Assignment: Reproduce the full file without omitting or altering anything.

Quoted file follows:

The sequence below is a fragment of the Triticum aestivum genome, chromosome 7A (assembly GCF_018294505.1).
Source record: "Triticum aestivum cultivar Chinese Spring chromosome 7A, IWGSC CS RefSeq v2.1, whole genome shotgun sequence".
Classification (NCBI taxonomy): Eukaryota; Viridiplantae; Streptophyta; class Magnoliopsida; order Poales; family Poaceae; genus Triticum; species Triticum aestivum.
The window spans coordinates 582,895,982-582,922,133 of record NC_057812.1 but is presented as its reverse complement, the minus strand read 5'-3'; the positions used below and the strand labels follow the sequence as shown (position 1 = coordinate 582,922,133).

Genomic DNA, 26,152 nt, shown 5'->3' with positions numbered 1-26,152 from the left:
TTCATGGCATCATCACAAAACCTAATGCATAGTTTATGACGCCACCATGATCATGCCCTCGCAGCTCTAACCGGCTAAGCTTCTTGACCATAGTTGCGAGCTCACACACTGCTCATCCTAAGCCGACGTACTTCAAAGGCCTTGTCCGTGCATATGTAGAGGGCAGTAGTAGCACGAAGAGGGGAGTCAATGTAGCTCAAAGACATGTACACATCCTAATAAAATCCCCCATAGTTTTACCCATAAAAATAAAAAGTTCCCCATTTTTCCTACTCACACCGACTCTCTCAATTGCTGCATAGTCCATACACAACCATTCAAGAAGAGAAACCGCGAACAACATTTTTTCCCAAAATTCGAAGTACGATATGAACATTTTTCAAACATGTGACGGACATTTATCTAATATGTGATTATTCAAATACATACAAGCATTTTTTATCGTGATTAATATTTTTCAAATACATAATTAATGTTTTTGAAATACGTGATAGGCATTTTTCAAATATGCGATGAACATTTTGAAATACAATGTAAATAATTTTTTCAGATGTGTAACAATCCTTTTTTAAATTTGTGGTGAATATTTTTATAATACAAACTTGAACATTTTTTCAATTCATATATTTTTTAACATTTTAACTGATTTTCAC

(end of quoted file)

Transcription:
The sequence below is a fragment of the Triticum aestivum genome, chromosome 7A (assembly GCF_018294505.1).
Source record: "Triticum aestivum cultivar Chinese Spring chromosome 7A, IWGSC CS RefSeq v2.1, whole genome shotgun sequence".
Classification (NCBI taxonomy): Eukaryota; Viridiplantae; Streptophyta; class Magnoliopsida; order Poales; family Poaceae; genus Triticum; species Triticum aestivum.
The window spans coordinates 582,895,982-582,922,133 of record NC_057812.1 but is presented as its reverse complement, the minus strand read 5'-3'; the positions used below and the strand labels follow the sequence as shown (position 1 = coordinate 582,922,133).

Genomic DNA, 26,152 nt, shown 5'->3' with positions numbered 1-26,152 from the left:
TTCATGGCATCATCACAAAACCTAATGCATAGTTTATGACGCCACCATGATCATGCCCTCGCAGCTCTAACCGGCTAAGCTTCTTGACCATAGTTGCGAGCTCACACACTGCTCATCCTAAGCCGACGTACTTCAAAGGCCTTGTCCGTGCATATGTAGAGGGCAGTAGTAGCACGAAGAGGGGAGTCAATGTAGCTCAAAGACATGTACACATCCTAATAAAATCCCCCATAGTTTTACCCATAAAAATAAAAAGTTCCCCATTTTTCCTACTCACACCGACTCTCTCAATTGCTGCATAGTCCATACACAACCATTCAAGAAGAGAAACCGCGAACAACATTTTTTCCCAAAATTCGAAGTACGATATGAACATTTTTCAAACATGTGACGGACATTTATCTAATATGTGATTATTCAAATACATACAAGCATTTTTTATCGTGATTAATATTTTTCAAATACATAATTAATGTTTTTGAAATACGTGATAGGCATTTTTCAAATATGCGATGAACATTTTGAAATACAATGTAAATAATTTTTTCAGATGTGTAACAATCCTTTTTTAAATTTGTGGTGAATATTTTTATAATACAAACTTGAACATTTTTTCAATTCATATATTTTTTAACATTTTAACTGATTTTCAC